Upon further research including reading articles in the Varmint Hunter and various other publications, the results I was experiencing were validated. I concluded that cant does affect the point of impact, but by how much? The answer is not a simple one. If you have a very flat shooting projectile at short distances (and if your sights are aligned in this flat region) you may not be able to perceive much cant error. However, if you shoot long ranges at miniscule targets or shoot with a loopy trajectory as with airguns, blackpowder, or at extreme distances (400 to 1500 yards) you will be able to experience the problem yourself. Bow hunters, for instance, are keenly aware of cant error, since they need to adjust the elevation of the bow for long shots.
During a competitive airgun shooting, I found it impossible to use the two eyed, double vision bubble level setups that are prominently advertised in the shooting publications. I found it extremely distracting, if not impossible, to try to concentrate on the bubble level and the target at the same time. Furthermore, the simple 2D geometry explanations that are currently being published do not fully explain all the error that I was experiencing. As I tried to understand the problem, I became aware that the difficulty was a compounding of errors that makes it easy to misunderstand the real problem at hand. I now have an understanding of how the tilt creates these accuracy errors and have found an easier way to help eliminate them (see Cant Errors).
The problem became more apparent when participating in long-range varmint hunting. Varmint hunters today are so spoiled with their screaming fast, light weight projectiles. For the most part, they shoot relatively flat and, therefore, require very little elevation compensation out to about 300 yards. With the sport being what it is, we are always trying to push the envelope. Those of us that extend the range to 500 plus yards will see the effects of canting come into play. Thus, my quest began to develop a superior cant detecting device for shooters to eliminate the effects of canting on long-range shots.
After experimenting with many types of products and sensors, it became clear that the issue is not really a problem with the sensing mechanism at all. Rather the real issue is how the human brain interacts with the output information from the device. The various different products that show bubble levels mounted externally to the scope require that one eye or the other constantly re-focus between the distant target and the close bubble level, which visually results in some cross eyed double vision in your sight picture. Use of an external device requires the shooter to focus on the device and the target simultaneously. One scope manufacturer has a bubble level inside the scope. This still requires the shooter to look at and decide when it is centered. The last thing a shooter needs is something else to break his focus or concentration.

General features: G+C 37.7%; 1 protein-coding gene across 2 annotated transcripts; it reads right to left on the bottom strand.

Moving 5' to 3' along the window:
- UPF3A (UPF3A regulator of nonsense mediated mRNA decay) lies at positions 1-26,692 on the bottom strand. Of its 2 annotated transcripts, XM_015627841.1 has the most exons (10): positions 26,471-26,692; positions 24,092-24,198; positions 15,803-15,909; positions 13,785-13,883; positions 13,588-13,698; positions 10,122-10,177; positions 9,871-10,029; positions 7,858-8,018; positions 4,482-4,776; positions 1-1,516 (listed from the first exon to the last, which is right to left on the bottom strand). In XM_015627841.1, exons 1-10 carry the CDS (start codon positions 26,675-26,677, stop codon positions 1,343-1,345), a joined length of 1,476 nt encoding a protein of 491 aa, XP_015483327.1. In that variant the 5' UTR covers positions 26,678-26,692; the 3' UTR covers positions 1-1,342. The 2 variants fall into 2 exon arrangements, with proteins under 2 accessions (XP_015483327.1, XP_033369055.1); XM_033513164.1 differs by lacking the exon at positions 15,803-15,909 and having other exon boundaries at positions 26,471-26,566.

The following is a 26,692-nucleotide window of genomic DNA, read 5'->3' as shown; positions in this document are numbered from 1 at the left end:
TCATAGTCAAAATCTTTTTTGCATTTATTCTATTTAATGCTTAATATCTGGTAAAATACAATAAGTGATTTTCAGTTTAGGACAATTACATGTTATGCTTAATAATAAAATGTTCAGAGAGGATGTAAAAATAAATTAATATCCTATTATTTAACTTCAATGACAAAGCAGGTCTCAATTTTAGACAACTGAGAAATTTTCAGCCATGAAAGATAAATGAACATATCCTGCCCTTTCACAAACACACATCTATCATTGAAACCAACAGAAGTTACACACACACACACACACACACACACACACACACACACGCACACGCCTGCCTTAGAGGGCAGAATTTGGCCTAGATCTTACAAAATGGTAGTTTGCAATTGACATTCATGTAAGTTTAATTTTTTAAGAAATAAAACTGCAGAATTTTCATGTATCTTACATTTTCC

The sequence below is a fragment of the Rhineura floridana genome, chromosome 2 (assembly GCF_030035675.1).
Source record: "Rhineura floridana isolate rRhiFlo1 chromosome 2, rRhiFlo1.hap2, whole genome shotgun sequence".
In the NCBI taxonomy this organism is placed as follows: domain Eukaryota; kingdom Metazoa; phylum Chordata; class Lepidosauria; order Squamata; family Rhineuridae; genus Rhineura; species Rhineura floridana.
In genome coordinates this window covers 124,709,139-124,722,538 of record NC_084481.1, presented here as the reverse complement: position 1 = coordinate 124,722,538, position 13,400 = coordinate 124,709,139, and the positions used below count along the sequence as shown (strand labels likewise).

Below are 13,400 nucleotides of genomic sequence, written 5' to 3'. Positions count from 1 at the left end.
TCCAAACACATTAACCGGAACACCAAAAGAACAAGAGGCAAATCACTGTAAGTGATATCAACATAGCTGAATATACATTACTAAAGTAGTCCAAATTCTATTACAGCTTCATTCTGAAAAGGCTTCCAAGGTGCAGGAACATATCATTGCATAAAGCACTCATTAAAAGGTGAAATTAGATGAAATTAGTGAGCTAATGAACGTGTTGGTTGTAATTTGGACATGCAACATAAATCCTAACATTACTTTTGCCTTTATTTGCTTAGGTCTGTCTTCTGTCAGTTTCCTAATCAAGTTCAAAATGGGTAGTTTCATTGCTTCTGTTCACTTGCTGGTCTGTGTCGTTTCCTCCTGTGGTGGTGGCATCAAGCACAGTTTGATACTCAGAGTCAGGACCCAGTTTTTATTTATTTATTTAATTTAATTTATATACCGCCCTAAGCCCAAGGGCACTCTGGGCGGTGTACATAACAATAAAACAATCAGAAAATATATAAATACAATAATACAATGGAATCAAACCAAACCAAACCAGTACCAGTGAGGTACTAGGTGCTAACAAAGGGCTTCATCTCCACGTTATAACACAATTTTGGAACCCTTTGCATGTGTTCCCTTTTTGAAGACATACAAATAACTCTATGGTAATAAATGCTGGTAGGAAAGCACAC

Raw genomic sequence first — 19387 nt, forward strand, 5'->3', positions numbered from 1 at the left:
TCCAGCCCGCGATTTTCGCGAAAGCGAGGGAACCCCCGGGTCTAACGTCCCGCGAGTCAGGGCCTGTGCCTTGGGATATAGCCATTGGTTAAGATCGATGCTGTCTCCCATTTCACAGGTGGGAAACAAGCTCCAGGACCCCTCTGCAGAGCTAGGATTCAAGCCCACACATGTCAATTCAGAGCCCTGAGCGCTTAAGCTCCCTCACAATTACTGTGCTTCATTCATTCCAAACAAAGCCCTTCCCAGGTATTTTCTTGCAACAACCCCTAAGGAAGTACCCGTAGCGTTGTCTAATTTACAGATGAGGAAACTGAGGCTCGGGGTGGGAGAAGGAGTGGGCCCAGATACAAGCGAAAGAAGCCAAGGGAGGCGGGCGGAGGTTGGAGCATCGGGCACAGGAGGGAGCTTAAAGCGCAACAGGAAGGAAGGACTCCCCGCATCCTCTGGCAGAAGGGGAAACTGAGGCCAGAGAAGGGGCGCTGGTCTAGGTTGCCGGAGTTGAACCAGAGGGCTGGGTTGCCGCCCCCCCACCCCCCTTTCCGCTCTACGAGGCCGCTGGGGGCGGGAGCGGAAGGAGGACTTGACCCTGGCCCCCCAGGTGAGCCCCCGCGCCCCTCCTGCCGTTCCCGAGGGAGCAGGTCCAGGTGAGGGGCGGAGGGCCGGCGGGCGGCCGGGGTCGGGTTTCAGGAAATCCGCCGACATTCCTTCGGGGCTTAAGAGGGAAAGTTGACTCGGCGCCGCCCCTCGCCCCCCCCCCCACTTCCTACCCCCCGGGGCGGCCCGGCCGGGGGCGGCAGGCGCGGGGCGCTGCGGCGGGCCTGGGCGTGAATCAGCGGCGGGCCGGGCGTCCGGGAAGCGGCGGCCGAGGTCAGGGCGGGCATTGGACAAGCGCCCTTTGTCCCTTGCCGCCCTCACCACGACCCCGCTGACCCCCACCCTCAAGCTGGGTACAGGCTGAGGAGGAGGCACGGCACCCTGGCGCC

It quickly became apparent that we needed to get information to the shooter in some sort of a subconscious way. Yes, we thought about electric shock therapy but we couldn’t find a place for the large battery. More realistically, we concluded that using peripheral vision would be a better place to start. Our brains are wired to continuously take in information from our peripheral vision without affecting our primary concentration or central vision. Think of it like driving a car. We are constantly watching the road with our central vision. If a car approaches from the side or movement appears in the rear view mirror, we are aware that something is coming although we may not always know exactly what it is. As it turns out, our brains are especially adapted to accept information in our peripheral vision while still letting one concentrate on the central vision. (Really, I am not making this up – I went to the library to find this out!) After having gained this knowledge, the Microlevel® was developed to work accordingly.
As with any type of anti-cant device, there needs to be some sort of output to indicate the degree and direction to which you are “out-of-true vertical”. Likewise, a shooter needs to know when he is “dead-on-true vertical” requiring no correction. To indicate gross “out-of-true vertical,” we incorporated two red LEDs that are positioned symmetrically about a center green LED. Two yellow LEDs, also positioned symmetrically, indicate a lesser degree of “out-of-true vertical.” The green LED is situated in the center of the display and is illuminated when the firearm is “dead-on-true vertical.” It is not necessary to focus on the LEDs as you sense through your peripheral vision the color and the side on which the LEDs are illuminated (if other than green). The shooter then can rotate the firearm toward the central green LED, all the while focusing on the desired target. When the green LED is illuminated and the target is in sight you are good to go.
One problem with our peripheral vision is that we cannot make out fine details. We can see large changes in shape and movement and some color. The Microlevel® was designed with five very distinct indicators. The central indicator is green, and shows when the firearm is within a prescribed range of true vertical- say plus or minus 1 degree, as long as you are within the ‘zone’ the LED stays on (good-to-go). When you exceed the zone limit the yellow light comes on and the green light goes out. Likewise with the red indicator. The indicators are housed in a soft rubber eyecup close to the eye. The eyecup slides onto the ocular side of the scope but does not obstruct the full view of the scope image. By using peripheral vision, the shooter senses the color, adjusts if necessary, holds and shoots. With this, the shooter has achieved his goal of keeping his concentration on the scope reticle.